Leading the team

Coaching a successful basketball team
is not so different than running a successful business. In fact, a basketball team is a business in the sense that it
requires the same sort of elements that
profitable and healthy corporations need
to keep on track with its goals.

Nobody knows that better than Rollie
Massimino, director of basketball operations for the men’s and women’s teams at
Northwood University in West Palm
Beach, Fla. Massimino is best known for
leading the Villanova Wildcats to an NCAA
championship in 1985, despite entering the
tournament as an eighth seed. He holds a
career record of 515-391, which ranks him
57th all-time in wins among coaches with
at least 10 years of experience at the NCAA
division I level.

Smart Business spoke with Massimino
about what business leaders can learn
from how successful basketball coaches
operate and how they can position their
companies to pile up victories.

What are some parallels between coaching a
basketball team and running a company?

It’s about winning and about having a
goal that you try to accomplish that everyone is accountable for. For a goal to be
accountable to the entire program, you
need good people, and that’s all part of the
ingredients of winning. Also, you must
make sure you can accept failure at times
because you don’t always win. The way
you handle failure is just as important as
the way you handle winning.

What could a CEO or company president
learn from watching a good basketball coach
lead a team?

First of all, I think a good basketball
coach would make a good CEO, and vice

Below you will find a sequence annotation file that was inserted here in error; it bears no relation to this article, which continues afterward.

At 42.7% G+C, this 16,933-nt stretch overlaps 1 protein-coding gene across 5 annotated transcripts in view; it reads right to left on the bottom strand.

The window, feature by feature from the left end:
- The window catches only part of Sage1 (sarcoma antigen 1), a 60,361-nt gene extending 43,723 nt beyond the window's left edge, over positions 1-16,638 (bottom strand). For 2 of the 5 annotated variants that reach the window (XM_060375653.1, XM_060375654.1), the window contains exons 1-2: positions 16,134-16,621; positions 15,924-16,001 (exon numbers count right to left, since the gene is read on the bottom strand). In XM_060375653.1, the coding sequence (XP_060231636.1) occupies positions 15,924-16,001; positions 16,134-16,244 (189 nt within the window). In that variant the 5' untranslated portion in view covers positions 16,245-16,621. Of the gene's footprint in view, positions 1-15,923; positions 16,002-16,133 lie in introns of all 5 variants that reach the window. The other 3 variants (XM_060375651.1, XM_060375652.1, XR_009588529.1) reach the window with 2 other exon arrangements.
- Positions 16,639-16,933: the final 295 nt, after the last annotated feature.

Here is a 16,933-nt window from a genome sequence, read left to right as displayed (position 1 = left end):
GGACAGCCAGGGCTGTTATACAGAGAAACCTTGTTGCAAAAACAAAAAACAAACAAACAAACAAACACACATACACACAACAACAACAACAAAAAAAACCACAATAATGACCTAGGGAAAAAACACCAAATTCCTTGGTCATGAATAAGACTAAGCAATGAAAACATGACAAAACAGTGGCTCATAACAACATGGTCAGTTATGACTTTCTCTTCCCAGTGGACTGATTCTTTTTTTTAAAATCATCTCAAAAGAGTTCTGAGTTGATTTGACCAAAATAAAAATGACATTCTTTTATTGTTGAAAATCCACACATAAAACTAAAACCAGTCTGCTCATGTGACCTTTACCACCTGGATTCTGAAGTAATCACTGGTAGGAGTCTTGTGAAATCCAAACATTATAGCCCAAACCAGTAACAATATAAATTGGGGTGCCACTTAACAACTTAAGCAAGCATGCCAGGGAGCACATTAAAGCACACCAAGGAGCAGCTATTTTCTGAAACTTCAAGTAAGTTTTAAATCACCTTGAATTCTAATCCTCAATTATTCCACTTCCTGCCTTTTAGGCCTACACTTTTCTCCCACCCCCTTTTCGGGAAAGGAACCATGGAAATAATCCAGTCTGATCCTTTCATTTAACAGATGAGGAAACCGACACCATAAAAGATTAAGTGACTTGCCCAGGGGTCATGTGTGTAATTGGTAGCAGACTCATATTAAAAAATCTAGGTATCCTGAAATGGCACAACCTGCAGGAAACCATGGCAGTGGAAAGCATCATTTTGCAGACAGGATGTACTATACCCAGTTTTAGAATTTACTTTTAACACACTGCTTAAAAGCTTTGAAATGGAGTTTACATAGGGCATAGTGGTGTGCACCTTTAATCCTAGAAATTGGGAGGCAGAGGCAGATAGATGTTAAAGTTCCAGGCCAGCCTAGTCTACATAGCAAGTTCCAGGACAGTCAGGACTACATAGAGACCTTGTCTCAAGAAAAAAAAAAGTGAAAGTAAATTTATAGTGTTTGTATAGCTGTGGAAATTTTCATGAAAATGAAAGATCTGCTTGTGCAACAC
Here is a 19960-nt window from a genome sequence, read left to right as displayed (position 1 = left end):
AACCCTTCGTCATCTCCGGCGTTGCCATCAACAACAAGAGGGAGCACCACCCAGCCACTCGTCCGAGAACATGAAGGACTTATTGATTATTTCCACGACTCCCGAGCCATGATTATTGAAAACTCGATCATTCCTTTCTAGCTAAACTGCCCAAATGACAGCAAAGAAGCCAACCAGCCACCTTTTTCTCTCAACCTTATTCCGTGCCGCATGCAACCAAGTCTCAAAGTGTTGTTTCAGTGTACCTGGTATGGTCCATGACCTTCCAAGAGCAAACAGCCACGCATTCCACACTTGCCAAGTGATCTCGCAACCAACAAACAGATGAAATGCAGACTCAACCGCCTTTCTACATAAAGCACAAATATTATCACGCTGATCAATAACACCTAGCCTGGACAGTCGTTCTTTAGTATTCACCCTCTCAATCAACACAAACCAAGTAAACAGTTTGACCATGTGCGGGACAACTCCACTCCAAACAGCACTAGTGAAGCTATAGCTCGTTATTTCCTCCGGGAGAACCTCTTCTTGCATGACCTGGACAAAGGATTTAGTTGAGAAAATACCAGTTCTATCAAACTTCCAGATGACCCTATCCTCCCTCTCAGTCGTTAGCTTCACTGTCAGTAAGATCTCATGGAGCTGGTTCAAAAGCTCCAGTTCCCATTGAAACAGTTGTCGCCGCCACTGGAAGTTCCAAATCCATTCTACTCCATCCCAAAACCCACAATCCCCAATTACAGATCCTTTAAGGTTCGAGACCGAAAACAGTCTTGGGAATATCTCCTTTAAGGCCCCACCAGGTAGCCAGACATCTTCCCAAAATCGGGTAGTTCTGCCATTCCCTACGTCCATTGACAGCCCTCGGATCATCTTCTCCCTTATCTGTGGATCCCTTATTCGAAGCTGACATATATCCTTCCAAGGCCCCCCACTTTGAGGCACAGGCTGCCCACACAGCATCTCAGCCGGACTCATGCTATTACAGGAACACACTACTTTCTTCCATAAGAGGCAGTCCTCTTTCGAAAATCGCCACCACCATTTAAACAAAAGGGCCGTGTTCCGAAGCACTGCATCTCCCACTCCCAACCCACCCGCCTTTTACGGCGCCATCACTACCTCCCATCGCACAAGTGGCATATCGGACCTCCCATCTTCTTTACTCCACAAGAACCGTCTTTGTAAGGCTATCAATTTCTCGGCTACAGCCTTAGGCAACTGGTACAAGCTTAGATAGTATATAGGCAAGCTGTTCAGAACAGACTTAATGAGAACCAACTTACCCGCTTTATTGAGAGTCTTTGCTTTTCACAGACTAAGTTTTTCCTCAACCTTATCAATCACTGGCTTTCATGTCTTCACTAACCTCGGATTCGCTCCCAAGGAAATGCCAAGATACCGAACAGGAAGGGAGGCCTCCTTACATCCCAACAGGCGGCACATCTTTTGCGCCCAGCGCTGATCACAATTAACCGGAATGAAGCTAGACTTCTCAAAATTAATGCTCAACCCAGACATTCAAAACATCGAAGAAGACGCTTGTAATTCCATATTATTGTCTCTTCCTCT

versa. Why? Because there are so many of
the same details involved in coaching and
running a business.

When I try to develop a basketball team, I
look for people who are loyal, have a solid
work ethic and want to be the best they
can be. Without these qualities, it’s difficult to be successful in this kind of business
because, quite frankly, basketball is a business. It takes a very special kind of person
who has no clock but has the desire to
work as hard as he or she can to be the best
he or she can be.

It would seem basketball coaches need to be
masterful motivators. What could CEOs learn
from them about motivating their employees?

The most important thing I tell my kids is
that they develop a philosophy for that particular season to be the best they can be
and understand the different roles they’ll
need to play. And isn’t it amazing what you
can accomplish if no one takes the credit?

About seven or eight years ago, a group
of CEOs got together to try to decide what
it takes to make employees happy and
enjoy what they’re doing. And guess what?
It wasn’t additional days off or an increase
in insurance coverage or more money in
their paycheck. It was two simple words:
caring and sharing.

Different people coach different ways.
The teams I coach take on the identity of a
family. Everything we do is family-oriented, and I always tell my players I spend
more time with them than with my own family. There’s one captain of the ship, then
we analyze and make sure we care and
share and understand that, ‘You work for
me, I work for you.’

They say it’s not all about winning but how
you play the game. Do you agree?

Yes, because with me, it’s all about the
journey, not the destination. Winning is an
attitude, and you have to develop an attitude. You also have to develop goals and
find ways to motivate your people.

Would you rather have talented players or
hardworking players? Or a combination of
both?

I want both. I want the best and most talented players, but I also want players with
confident attitudes that carry over and help
them accomplish their goals.

How do you personally handle the tremendous amount of stress that occurs while
coaching a game?

First of all, coaches, like CEOs, feel stress
on a daily basis, not just during a game. I
handle it with the idea that I’m going to prepare myself every morning I get up and try
to put myself in a position to win. I don’t
always win, but I at least want something
to happen that particular day that’s positive.

ROLLIE MASSIMINO is director of basketball operations for
the men’s and women’s teams at Northwood University in West
Palm Beach, Fla.